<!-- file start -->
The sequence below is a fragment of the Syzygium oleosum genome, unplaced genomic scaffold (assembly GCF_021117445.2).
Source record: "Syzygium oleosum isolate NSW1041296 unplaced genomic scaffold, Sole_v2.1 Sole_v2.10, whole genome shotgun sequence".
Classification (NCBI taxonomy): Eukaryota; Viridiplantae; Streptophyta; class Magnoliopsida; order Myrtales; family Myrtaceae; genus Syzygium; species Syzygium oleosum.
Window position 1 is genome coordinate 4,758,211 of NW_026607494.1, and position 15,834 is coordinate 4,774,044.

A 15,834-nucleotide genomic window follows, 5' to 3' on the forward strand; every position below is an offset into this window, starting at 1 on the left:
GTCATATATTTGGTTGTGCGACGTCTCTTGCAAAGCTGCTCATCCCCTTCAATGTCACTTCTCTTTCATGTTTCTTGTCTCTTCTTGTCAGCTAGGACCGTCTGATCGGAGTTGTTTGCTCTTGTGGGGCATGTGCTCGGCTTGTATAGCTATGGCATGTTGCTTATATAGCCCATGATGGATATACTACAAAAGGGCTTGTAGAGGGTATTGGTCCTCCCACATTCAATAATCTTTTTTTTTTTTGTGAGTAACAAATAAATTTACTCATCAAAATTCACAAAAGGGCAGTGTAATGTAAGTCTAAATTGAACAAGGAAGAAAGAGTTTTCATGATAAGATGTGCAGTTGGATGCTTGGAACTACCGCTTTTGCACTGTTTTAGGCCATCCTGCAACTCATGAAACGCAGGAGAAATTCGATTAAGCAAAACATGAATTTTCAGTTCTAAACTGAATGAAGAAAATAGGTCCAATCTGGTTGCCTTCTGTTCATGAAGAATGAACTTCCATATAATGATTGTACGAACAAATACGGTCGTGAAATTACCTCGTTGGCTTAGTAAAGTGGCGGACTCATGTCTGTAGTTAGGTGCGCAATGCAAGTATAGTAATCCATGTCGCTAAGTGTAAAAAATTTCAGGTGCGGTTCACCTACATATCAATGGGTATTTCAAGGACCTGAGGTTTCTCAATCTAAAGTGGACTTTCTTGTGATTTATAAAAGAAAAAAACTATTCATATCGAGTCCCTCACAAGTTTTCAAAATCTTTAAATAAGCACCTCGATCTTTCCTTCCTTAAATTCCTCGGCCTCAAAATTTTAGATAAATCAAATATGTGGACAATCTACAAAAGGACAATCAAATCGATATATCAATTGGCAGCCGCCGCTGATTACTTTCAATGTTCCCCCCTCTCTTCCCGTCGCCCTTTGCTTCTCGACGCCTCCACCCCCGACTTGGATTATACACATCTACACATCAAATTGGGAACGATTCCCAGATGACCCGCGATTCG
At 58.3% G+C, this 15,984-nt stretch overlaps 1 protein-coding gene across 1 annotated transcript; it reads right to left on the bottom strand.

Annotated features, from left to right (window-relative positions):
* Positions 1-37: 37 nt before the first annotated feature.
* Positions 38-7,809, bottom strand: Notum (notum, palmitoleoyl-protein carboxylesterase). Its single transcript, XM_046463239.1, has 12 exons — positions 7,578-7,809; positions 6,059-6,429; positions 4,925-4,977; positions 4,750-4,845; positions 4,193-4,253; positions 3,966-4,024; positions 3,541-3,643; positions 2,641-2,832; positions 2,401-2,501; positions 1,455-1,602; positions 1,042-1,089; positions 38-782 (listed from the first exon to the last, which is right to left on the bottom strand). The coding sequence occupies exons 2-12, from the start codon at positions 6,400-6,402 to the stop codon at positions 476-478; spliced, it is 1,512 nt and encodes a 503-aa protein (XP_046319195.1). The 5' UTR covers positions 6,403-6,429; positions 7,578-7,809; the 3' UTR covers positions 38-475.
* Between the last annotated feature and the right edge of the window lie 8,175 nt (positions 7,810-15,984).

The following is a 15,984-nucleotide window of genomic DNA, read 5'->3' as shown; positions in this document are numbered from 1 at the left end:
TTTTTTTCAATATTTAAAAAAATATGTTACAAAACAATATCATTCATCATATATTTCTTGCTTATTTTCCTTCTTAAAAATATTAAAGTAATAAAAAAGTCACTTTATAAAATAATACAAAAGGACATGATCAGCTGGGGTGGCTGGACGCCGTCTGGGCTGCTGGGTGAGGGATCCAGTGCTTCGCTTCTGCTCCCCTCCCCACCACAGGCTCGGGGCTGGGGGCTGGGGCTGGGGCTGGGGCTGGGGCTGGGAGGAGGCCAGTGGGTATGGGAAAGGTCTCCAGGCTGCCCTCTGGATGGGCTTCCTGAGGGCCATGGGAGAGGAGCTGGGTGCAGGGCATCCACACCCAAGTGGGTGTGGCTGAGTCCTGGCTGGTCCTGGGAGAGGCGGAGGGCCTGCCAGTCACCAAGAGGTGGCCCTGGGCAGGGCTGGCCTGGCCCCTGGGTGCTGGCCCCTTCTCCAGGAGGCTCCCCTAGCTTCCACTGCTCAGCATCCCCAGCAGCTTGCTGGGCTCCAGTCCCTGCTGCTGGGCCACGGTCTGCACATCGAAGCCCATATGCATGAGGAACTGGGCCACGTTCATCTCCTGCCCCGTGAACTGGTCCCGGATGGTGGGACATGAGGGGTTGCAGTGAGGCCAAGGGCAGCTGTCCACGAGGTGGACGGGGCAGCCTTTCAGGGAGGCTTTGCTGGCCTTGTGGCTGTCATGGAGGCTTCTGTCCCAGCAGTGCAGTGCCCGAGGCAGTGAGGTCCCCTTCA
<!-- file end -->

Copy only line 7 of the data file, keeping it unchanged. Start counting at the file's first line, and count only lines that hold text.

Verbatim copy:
At 58.3% G+C, this 15,984-nt stretch overlaps 1 protein-coding gene across 1 annotated transcript; it reads right to left on the bottom strand.